A Reutter’s tally has shown that total COVID-19 cases in Africa surpassed the 2,000,000 marks despite the slow addition of reported infections compared to other regions around the world.
According to the tally, Africa represents under 4% of the world’s reported cases, which are over 2,012,000 and many experts believe the number is an undercount.
South Africa has the continent’s highest number of reported COVID-19 cases standing at over 750,000, with a death rate of 2.71%, based on a Reuters tally.
South Africa was forced to introduce one of the world’s toughest lockdowns in late March when the country had confirmed 400 cases, the highest in the continent at the time.
Other countries such as Sudan, Chad, and Egypt have reported the highest fatality rates across the continent at 7.81%, 6.28%, and 5.82%, respectively.
Experts indicated that the COVID-19 cases and deaths in Africa are more than what is being recorded and presented to the public because of factors like lack of access to enough testing gears in many African countries.
They believe that many COVID-19 infections and related deaths in Africa are likely being missed as testing rates in the continent of about 1.3 billion people are among the lowest in the world.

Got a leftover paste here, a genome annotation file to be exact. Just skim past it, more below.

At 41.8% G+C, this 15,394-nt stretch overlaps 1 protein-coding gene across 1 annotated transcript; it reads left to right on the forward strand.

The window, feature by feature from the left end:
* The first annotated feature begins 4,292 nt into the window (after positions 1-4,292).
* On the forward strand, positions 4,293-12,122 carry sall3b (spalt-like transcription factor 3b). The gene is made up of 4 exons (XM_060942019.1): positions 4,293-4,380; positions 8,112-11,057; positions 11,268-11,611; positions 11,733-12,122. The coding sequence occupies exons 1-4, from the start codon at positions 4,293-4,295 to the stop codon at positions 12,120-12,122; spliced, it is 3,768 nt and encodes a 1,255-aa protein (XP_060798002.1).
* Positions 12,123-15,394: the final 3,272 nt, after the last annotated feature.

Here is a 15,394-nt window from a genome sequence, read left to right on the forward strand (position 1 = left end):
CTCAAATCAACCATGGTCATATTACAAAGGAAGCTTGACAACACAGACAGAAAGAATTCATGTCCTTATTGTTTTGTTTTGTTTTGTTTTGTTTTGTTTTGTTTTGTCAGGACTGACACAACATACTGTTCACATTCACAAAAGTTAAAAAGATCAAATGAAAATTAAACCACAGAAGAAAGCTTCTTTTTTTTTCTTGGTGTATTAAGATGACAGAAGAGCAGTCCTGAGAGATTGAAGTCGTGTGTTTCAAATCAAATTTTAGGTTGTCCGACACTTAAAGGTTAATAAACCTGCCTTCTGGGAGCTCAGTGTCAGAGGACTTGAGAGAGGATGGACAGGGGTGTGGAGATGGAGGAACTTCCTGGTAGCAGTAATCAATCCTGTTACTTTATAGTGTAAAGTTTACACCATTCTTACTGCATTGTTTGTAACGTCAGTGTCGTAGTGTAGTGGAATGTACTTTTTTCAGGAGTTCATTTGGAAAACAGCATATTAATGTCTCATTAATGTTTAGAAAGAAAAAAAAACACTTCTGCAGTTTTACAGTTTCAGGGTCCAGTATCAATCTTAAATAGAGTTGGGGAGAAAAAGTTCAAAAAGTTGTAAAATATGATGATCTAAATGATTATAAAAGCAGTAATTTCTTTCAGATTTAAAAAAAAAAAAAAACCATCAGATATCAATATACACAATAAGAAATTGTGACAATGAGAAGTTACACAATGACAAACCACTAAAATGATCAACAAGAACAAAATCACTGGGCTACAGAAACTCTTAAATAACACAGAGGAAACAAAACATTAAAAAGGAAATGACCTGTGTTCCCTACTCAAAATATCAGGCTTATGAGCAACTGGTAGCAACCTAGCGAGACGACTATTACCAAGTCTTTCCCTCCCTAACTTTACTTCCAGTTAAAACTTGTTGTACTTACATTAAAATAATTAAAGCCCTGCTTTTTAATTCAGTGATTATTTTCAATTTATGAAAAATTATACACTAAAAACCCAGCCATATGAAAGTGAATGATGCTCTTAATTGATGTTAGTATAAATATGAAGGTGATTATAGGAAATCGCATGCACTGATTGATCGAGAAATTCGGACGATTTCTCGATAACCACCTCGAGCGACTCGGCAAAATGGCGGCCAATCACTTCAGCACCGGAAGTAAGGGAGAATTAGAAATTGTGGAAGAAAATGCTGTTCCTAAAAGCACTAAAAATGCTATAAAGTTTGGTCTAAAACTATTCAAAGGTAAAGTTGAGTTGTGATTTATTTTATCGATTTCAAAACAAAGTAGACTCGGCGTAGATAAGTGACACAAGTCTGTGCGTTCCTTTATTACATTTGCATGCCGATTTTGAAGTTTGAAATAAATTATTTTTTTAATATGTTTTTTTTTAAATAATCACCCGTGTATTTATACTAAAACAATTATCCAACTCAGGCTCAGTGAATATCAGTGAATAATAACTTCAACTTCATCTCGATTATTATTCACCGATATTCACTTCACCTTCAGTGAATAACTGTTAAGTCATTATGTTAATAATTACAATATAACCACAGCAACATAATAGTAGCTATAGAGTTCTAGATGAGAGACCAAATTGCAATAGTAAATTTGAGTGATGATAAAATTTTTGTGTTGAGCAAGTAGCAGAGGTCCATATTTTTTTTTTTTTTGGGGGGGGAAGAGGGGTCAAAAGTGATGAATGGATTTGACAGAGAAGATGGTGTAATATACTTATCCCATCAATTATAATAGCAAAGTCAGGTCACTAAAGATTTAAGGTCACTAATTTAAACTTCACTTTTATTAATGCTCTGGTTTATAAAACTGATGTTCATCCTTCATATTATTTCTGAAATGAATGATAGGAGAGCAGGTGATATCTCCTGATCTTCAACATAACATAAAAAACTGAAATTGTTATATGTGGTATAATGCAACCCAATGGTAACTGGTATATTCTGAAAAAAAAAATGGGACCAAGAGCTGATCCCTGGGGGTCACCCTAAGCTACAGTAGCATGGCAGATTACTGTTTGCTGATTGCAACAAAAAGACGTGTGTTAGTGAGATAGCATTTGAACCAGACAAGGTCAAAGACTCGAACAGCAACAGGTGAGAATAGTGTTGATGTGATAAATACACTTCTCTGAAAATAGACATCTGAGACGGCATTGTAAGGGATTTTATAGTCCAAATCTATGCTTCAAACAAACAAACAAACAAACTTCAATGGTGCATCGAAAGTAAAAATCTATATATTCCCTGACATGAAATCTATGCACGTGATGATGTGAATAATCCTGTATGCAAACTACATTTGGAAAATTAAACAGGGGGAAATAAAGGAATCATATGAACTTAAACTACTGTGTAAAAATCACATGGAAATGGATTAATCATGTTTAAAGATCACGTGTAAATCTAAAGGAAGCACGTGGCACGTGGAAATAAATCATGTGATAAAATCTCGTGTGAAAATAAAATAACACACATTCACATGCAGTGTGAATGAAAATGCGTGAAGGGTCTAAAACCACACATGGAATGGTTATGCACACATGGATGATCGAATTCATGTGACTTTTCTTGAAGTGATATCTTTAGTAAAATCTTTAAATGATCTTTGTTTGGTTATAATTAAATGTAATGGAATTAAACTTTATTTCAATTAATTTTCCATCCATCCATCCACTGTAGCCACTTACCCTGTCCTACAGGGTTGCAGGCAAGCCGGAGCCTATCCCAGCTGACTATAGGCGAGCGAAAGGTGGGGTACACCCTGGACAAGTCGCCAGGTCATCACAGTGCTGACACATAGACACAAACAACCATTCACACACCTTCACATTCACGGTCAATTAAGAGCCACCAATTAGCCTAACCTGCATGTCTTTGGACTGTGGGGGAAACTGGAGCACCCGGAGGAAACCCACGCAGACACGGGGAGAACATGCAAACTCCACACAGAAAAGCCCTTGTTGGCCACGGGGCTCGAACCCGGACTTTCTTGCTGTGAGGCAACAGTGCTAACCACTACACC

The African continent represents nearly 16.7% of the entire world population, and about 15 cases are reported for every 10,000 persons according to experts.
The region’s COVID-19 fatality rate at nearly 2.4% is the third-highest in the world behind Latin America and the Middle East, though total reported deaths are far lower. Africa has reported over 48,000 deaths so far.
Analysts said that unlike other continents like Europe, South America, and the United States, the virus hit Africa later, giving medical personnel time to set up field hospitals, source oxygen, and ventilators, and learn from treatment improvements.
The scientist also added that African governments have experience in battling deadly infectious diseases such as Ebola, which killed more than 11,000 people in West Africa from 2013 to 2016 therefore this prepared them to deal with the COVID-19 virus.
Meanwhile, according to data compiled by Johns Hopkins University, the number of global COVID-19 cases surpassed 50 million as global deaths surpassed the 1 Million mark.
The Johns Hopkins CSSE tally indicated that global cases reached 50,325,072 and have resulted in nearly 1.3 million deaths.
The university also said global cases topped 30 million on September 17 and rose to 40 million on October 19. It took 32 days for the global caseload to jump from 30 million to 40 million, and only 20 days from 40 million to 50 million.